In June 2007, our committee completed its report, entitled PTSD Compensation and Military Service. I am pleased to be here today to share with you some of the content of that report, the knowledge I’ve gained as a clinical psychologist and researcher on traumatic stress, and my experience as someone who previously served as a clinician at the VA.
I will briefly address four issues in this testimony:
• the evaluation of traumatic exposures for VA compensation and pension purposes,
• the reliability and completeness of military records for evaluation of exposure to stressors,
• what studies say about malingering in the veterans population, and
• the means that mental health professionals use to detect malingering.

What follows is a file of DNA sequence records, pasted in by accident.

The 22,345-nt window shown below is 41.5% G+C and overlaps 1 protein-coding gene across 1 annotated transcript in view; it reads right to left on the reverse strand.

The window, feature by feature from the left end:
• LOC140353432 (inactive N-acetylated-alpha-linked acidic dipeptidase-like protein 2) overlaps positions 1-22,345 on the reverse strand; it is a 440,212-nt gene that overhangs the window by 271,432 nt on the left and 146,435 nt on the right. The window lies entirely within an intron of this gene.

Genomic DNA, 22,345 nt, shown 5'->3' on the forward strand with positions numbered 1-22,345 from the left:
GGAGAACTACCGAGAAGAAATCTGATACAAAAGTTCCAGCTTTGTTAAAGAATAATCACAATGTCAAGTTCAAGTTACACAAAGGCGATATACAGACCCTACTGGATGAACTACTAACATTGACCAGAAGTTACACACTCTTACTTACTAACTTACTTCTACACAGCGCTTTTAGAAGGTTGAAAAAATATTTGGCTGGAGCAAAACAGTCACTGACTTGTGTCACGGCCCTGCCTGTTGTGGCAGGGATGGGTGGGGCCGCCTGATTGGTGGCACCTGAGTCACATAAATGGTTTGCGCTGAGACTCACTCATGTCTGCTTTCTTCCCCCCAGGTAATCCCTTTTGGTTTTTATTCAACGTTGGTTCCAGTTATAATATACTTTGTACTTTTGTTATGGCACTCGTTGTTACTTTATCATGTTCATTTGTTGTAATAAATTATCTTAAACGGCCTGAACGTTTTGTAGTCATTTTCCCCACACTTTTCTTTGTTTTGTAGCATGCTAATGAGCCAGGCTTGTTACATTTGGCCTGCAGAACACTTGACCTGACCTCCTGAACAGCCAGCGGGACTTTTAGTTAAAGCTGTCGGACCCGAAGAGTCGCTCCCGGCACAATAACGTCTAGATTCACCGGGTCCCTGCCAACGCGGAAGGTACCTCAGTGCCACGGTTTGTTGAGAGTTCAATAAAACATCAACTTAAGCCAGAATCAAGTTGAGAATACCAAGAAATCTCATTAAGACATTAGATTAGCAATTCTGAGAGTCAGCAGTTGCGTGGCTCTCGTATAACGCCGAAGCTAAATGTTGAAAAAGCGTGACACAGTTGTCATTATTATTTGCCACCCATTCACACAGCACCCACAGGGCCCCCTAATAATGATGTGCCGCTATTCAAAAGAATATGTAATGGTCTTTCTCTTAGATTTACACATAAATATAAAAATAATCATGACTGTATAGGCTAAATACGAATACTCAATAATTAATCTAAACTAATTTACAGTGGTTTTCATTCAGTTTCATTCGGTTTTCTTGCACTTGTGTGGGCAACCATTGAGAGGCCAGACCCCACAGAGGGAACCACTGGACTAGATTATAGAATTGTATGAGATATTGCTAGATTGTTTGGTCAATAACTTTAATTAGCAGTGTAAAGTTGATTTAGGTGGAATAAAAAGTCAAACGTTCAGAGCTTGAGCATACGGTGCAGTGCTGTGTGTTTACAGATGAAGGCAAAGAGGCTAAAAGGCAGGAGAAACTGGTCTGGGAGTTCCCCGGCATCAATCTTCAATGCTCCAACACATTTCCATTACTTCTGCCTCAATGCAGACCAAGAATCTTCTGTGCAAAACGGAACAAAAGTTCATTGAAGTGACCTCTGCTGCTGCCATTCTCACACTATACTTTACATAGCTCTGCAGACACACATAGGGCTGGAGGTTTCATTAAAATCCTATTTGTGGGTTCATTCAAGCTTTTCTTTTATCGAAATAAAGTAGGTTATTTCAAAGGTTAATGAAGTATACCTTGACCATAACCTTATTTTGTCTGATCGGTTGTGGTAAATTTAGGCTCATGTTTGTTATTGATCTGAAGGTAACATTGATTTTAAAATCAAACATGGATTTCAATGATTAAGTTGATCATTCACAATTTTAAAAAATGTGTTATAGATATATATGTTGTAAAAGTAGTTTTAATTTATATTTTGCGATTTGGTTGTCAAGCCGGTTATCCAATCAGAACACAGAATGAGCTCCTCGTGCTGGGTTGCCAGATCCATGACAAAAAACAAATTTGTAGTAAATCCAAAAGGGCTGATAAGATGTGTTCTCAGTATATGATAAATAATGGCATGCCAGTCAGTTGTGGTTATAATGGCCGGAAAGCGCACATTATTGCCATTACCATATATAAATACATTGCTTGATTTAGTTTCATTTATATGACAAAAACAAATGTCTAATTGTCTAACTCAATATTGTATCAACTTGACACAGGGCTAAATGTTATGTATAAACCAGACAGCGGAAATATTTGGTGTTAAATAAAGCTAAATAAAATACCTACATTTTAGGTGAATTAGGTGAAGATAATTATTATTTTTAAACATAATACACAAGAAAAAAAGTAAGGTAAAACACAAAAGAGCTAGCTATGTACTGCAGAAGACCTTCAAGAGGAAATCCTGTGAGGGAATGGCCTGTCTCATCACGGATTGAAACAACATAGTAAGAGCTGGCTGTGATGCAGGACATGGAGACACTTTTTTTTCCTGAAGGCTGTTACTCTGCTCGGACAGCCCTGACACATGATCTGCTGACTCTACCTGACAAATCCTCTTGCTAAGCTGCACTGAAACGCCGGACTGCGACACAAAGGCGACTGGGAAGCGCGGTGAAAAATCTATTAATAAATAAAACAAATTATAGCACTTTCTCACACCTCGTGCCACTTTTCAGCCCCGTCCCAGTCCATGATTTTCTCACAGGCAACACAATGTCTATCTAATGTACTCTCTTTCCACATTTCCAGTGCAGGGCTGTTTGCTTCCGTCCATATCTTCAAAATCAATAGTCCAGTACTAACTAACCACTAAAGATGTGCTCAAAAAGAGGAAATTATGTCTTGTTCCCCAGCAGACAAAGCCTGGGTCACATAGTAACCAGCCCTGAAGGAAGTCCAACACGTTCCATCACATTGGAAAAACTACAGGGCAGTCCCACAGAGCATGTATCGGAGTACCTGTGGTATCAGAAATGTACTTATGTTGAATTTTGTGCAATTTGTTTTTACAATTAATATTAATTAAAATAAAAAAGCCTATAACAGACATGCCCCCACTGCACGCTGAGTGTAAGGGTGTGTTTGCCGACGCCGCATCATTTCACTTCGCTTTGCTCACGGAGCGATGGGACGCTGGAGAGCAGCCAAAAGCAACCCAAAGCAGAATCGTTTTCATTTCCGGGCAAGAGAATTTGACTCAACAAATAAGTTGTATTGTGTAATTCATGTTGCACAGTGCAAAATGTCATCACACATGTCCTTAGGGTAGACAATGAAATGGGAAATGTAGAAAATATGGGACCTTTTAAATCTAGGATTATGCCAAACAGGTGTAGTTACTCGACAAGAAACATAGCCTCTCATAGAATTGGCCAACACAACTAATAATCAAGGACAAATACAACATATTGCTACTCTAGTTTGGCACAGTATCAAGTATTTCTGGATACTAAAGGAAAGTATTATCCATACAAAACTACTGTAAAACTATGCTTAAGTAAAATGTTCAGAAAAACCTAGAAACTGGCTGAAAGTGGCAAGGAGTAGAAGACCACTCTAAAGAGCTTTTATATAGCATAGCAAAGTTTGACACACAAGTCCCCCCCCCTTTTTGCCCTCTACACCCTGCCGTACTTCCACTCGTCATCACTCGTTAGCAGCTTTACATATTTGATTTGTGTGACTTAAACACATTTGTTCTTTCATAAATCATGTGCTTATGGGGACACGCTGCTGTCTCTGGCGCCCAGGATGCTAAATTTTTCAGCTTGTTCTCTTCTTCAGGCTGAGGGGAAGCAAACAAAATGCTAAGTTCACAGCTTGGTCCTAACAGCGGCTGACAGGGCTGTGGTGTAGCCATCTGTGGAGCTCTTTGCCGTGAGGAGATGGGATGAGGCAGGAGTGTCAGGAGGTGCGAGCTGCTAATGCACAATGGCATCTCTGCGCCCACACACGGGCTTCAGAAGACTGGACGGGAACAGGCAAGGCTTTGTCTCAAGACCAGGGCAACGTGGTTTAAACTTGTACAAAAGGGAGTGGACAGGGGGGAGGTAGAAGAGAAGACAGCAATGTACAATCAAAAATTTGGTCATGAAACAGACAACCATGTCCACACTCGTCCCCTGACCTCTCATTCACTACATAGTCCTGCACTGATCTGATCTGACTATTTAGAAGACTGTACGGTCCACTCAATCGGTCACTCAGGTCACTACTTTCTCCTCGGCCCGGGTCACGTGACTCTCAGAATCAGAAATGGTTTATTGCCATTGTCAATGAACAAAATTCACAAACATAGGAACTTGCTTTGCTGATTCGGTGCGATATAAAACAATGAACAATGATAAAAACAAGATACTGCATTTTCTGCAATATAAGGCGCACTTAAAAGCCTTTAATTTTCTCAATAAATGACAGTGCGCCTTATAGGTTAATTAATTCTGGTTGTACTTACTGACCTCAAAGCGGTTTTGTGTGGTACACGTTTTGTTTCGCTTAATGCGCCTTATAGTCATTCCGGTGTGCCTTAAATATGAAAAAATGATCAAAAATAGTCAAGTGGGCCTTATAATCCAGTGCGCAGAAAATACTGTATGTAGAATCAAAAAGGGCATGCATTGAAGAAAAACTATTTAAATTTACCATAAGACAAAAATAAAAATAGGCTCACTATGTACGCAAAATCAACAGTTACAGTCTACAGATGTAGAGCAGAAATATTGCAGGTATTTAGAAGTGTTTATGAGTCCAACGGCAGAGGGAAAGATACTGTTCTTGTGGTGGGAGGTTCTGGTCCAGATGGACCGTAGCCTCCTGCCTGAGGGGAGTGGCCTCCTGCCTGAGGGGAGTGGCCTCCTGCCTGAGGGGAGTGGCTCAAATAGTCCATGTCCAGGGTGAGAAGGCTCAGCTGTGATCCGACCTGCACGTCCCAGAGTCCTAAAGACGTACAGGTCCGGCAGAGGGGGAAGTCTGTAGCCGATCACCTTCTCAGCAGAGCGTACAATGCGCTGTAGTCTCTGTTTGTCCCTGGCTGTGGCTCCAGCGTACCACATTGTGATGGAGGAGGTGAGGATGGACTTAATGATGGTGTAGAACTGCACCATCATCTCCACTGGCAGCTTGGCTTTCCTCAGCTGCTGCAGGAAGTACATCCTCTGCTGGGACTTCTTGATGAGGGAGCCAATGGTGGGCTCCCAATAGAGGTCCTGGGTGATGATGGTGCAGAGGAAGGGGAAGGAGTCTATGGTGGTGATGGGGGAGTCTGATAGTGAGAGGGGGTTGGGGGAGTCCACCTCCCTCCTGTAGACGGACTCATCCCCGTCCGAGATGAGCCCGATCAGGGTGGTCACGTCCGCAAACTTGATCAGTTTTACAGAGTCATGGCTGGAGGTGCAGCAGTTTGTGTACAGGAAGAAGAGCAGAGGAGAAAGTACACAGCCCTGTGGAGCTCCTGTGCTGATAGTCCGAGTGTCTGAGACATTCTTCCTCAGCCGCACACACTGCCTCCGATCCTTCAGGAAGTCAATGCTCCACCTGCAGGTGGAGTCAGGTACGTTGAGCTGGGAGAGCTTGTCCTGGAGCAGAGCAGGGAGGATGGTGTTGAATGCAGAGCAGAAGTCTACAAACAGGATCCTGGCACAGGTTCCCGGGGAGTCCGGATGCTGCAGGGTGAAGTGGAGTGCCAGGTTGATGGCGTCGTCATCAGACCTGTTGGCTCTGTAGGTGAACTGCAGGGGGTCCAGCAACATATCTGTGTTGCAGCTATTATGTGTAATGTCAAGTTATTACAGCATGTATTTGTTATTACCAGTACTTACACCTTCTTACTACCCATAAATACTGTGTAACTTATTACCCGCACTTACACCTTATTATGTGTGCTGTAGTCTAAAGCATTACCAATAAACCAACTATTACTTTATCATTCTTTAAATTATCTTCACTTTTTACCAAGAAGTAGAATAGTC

Evaluation of traumatic exposures for VA compensation and pension purposes
VA compensation and pension (C&P) examinations for PTSD consist of a review of medical history; evaluations of mental status and of social and occupational function; a diagnostic examination, which may include psychological testing; and an assessment of the exposure to traumatic events that occurred during military service.
To help focus the examination, the Veterans Benefits Administration (VBA) provides examiners with worksheets that set forth what an assessment should cover. These worksheets are designed to ensure that a rating specialist receives all the information necessary to rate a claim.
The PTSD worksheet provides guidance on the elements of a claimant’s military history that should be documented. These include Military Occupational Specialty (MOS), combat wounds sustained, citations or medals received, and a clear description of the “specific stressor event(s) the veteran considered to be particularly traumatic, particularly if the stressor is a type of personal assault, including sexual assault, [providing] information, with examples, if possible.” The worksheet notes: